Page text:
PUGIO                                        1/31/13

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       Like other items of legionary equipment, the dagger was undergoing some changes in the 1st century AD.  Generally, it had a large, leaf-shaped blade 7" to 10" long and 2" or more in width.  A raised midrib ran the length of each side, either simply standing out from the face, or defined by grooves on either side.  The tang was wide and flat initially, and the grip was riveted through it, as well as through the shoulders of the blade.
       About 50 AD a rod tang was introduced, and the hilt was no longer riveted through the shoulders of the blade.  Many of these later blades were narower (under 1-3/4" wide), and/or had little or no waisting, and/or had reduced or vestigial midribs, or a series of fullers.
       Throughout the period the outline of the hilt remained basically the same.  It was made with 2 layers of horn or wood sanwiching the tang, each overlaid with a thin metal plate.  The hilt plates were almost always iron, often thin sheet but sometimes solid--see cross sections at far right.  There is apparently no evidence that the hilt plates were ever cast out of brass or bronze, as on many reproductions.  Occasionally the hilt was decorated with engraving or inlay.  Note that the hilt is 3-1/2" to under 5" long overall and that the grip is quite narrow--it will always seem to be too small, and even the solid iron ones will not be very heavy.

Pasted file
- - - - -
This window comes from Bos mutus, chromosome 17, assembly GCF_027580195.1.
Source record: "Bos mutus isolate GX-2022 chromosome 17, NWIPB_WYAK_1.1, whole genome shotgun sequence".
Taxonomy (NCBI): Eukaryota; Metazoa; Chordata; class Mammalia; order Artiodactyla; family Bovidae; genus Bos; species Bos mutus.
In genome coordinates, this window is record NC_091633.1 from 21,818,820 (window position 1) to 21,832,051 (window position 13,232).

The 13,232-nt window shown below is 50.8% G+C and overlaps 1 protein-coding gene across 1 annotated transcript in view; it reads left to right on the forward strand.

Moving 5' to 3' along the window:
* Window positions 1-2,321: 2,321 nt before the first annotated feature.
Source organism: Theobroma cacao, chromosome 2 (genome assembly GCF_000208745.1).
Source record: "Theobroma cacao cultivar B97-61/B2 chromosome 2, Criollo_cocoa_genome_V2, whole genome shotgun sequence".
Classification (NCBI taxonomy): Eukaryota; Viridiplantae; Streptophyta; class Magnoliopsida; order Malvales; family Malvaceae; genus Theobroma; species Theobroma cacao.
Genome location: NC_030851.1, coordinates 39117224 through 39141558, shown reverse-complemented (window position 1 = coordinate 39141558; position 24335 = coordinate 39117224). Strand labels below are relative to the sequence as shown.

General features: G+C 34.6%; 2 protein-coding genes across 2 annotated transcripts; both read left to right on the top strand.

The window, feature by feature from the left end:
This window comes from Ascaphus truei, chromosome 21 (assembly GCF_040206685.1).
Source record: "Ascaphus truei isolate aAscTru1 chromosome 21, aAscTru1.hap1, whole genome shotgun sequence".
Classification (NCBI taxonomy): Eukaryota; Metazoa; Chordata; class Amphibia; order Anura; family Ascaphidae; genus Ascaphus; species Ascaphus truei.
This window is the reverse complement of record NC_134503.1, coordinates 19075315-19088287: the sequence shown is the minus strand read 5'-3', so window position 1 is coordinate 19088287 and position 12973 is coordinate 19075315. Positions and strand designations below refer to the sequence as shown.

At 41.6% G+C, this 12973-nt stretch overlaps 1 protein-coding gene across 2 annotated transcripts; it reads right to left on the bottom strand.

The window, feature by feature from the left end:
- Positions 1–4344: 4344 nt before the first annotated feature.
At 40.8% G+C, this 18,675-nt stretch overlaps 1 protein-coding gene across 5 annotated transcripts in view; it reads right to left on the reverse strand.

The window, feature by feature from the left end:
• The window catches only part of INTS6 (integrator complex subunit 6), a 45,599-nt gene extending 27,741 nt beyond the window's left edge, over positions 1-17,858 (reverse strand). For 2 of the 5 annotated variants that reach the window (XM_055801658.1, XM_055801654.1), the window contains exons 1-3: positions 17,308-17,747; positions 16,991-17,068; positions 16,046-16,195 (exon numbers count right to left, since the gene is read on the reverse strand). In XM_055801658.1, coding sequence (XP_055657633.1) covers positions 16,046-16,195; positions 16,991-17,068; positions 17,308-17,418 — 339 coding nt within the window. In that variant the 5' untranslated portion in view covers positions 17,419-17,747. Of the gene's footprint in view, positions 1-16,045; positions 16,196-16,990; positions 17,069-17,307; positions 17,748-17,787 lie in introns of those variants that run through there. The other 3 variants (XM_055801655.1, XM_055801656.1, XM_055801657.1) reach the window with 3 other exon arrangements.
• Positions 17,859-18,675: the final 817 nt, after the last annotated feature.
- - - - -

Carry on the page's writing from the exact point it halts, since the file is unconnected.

It is possible that some rod-tang daggers had hilts which were entirely organic, with no iron plates, but only one ivory grip has survived (compare to numerous gladius hilt parts!).

       Also note the distinctive "hour-glass" shape of the center swell--it is the natural result of the slightly domed or conical swell being intersected by "gabled" grip.  A similar effect is seen at the pommel and guard.

       Photos of original pugiones are at http://www.romancoins.info/MilitaryEquipment-pugio.html.

       Pugio blade by Mark Morrow, showing the flat tang that matches the outline of the hilt.  One hilt plate is shown nearly finished--the wide-jawed plyers (made for gutter and siding work) are perfect for forming the ridge through the grip and one across the guard.  A cold chisel was used to make the short "valleys" where the central ridge meets the pommel, guard, and center swell.  The pommel and center swell were slightly dished with a small ball-peen hammer.

       The completed pugio, with tinned hilt plates over wood.  The scabbard is by Matthew Amt, based on a mid-first century AD iron example from Exeter.  The gutters and plates are c. 26-gauge steel, and the loops are 18 gauge.  The terminal is a solid steel disc 3/4" in diameter and 1/4" thick, soldered to the junction of the side gutters (which are longer in back than in front).  The small triangular chape plate is also soldered into place.   The rectangular plates (front and back) on the original are said to be secured by "welding" and the nails that hold the loops, but I decided just to use the nails.  The core is wood covered with leather.


       Hilt of the typical Deepeeka pugio #AH3264E.  #3264Bwill be just the same except that it's brass instead of steel.  The backplate is wrapped around the end of the guards and overlaps the front plate (there does not seem to be any evidence that this was done on originals), and the whole hilt is a little too wide and large overall.  Nice rivets, but we weren't able to save them.
       The rivets have been ground and drilled out and removed.  The inside of the rear plate is visible--note the blobs of epoxy and the strip of leather used as filler.  The flat plates of black "horn" turned out to be plastic (no big surprise).